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Friend and Student of Daniel Quinn Publishes 'Ishmaelian' Essay Collection

Over the years, Jim Tull has published many essays in a variety of places. And now, he has collected and published fourteen of these essays, written over the past fourteen years, into a book entitled Positive Thinking in a Dark Age: Essays on the Global Transition.

According to Tull, his aim is to draw the attention of social activists away from direct and indirect service interventions and political strategies and toward a ‘third way’ that rebuilds small-scale communities and promotes cultural transformation. He says that the essays in the book are “a call to shift away from American Dream activism (promoting social justice and environmental sensitivity within the framework of industrial growth and institutional living) to alternative paradigms and structures.”

Says Tull:

“Meta-themes of culture, cultural collapse and cultural transformation provide the backdrop for other subthemes in the essays. Seeing and understanding culture as a system that is both powerfully normative yet also highly vulnerable to change opens a door for activists who may otherwise unreflectively adopt organizing goals that are self-defeating. Victories that are shortsighted in this respect simply enable whatever structures predictably generated the targeted symptoms.”

He goes on to add:

“Evidence of cultural and systemic unraveling is offered throughout the essays, but emphasis is placed more on guiding and inspiring change.”

In the essays, Tull’s own journey, as a thinker and activist, is profiled in order to balance prophetic philosophy with the deeply personal. This includes the essayist’s dreaming life and trials of romantic love. Tull insists, however, that “there is scarcely a sentence that does not directly serve the mission uniting all 14 essays.”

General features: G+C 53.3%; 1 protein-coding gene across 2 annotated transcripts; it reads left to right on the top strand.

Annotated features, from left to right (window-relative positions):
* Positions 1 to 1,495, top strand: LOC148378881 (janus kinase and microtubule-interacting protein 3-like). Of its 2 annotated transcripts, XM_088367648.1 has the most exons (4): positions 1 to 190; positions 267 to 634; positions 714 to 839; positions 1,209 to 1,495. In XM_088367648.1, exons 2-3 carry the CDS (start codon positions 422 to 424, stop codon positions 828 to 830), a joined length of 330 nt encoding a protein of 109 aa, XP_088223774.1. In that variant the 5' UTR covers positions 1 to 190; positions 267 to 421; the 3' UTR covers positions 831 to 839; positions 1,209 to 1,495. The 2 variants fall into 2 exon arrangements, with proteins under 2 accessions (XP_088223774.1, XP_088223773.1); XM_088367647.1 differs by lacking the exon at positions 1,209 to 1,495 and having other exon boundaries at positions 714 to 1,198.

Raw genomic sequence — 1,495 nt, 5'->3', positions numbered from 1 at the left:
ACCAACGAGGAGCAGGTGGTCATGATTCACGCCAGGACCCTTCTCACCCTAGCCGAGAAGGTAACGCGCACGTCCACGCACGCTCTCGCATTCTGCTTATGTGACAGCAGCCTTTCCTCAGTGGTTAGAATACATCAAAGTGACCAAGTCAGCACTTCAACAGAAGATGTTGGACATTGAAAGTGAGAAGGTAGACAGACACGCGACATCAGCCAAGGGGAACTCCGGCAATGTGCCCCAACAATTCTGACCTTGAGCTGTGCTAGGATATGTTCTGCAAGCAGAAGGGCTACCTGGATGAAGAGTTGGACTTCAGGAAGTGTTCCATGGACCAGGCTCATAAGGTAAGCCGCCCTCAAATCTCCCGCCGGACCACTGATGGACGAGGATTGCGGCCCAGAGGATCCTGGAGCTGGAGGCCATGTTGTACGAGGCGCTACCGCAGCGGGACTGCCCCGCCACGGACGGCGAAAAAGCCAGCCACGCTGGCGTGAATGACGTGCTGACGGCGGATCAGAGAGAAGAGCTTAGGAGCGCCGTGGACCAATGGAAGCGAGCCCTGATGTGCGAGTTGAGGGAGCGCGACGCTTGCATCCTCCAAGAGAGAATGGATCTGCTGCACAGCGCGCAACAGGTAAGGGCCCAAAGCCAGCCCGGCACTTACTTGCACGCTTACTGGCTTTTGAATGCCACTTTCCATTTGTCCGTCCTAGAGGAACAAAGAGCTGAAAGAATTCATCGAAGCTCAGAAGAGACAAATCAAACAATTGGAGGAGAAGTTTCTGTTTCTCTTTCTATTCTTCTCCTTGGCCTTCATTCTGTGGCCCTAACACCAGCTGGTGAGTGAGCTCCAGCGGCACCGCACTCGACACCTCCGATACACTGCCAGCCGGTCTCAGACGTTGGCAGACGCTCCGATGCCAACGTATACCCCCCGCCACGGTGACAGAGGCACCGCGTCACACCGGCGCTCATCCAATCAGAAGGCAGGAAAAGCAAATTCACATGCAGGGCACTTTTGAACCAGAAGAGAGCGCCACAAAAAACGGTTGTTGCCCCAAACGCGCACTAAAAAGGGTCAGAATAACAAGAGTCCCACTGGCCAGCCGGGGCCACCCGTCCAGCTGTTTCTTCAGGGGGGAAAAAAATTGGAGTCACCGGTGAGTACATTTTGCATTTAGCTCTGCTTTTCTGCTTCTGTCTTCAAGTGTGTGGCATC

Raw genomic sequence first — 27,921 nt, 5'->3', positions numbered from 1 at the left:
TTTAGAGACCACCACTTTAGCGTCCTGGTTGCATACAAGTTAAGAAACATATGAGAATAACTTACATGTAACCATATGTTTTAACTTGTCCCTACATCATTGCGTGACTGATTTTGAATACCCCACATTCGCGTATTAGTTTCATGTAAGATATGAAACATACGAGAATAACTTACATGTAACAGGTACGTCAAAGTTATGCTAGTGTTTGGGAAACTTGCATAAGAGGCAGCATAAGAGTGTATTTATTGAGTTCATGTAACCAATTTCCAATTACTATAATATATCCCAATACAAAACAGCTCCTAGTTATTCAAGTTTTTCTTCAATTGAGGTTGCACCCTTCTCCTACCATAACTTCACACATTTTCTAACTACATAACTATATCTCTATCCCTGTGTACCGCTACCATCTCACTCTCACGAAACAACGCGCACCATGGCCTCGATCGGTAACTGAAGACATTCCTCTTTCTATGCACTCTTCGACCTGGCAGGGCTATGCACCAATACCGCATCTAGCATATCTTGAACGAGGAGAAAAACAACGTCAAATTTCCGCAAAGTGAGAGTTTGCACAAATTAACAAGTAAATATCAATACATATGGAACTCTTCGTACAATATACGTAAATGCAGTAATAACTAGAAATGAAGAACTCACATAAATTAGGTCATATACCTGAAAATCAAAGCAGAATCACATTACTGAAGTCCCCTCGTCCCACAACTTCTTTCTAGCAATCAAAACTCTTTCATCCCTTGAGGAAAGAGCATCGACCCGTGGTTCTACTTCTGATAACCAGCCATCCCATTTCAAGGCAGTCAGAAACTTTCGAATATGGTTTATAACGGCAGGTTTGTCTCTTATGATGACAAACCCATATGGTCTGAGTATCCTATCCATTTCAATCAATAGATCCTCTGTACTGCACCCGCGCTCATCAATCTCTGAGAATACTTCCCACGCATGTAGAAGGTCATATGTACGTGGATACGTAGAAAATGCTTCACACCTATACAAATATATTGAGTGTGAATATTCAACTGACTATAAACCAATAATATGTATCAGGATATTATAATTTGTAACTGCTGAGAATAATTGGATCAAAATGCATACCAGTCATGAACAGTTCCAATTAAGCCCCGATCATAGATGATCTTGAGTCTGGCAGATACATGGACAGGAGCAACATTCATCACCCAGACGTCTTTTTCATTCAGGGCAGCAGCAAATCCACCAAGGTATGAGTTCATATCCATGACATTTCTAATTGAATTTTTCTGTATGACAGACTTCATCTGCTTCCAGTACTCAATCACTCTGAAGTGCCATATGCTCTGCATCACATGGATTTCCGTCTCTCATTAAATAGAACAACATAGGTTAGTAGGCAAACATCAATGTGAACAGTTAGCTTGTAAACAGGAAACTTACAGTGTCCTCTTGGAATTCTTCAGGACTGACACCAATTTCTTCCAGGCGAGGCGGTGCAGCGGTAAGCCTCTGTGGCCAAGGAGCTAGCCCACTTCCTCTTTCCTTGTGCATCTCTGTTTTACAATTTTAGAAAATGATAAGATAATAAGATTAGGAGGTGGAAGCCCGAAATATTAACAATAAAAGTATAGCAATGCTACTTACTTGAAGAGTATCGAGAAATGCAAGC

Tull spent his first 20 years after college joining and organizing campaigns that promoted peace and justice. He’s a veteran activist and knows the activist world and life. But after reading Ishmael, in 1995, Tull was compelled to rethink and redirect his activist assumptions and energy.

He got to know Daniel Quinn personally through correspondence and then by participating, with five others, in a week-long, pilot seminar in Austin in the summer of 1997, just as My Ishmael was getting final edits, Beyond Civilization was taking shape and the amazing ‘The New Renaissance’ speech was in final draft. The essays in the new 125-page collection, published in October 2016, were all written since that seminar and integrate Tull’s activist drive and sensibility with a distinctly Ishmaelian vision and worldview. He adds the disclaimer that “there is also plenty of content sprinkled though the book that Quinn would not endorse.”

The book is available for purchase through

Tull is a parent of Sofia and Nelson, now in their early 20’s as of this writing, and has been teaching Philosophy and Global Studies since 1995 at Providence College, the Community College of Rhode Island and Rhode Island’s state prison. All of his college courses address the subject matter of the essays. “My purpose in teaching,” he explains, “other than earning a living, is identical to my purpose in writing – to help midwife the ‘Great Turning’ (Joanna Macy’s concept of global transition).”

In June of 2015, Tull joined with others to establish a permaculture cooperative in western Rhode Island (visit Though his essays are philosophical – because he believes that changed thinking is a necessary and sufficient condition for a changed world – his life has reflected a consistent dedication to living his ideals and trying new ways to create radical change.

Learn more about literature inspired by Ishmael and Daniel Quinn.

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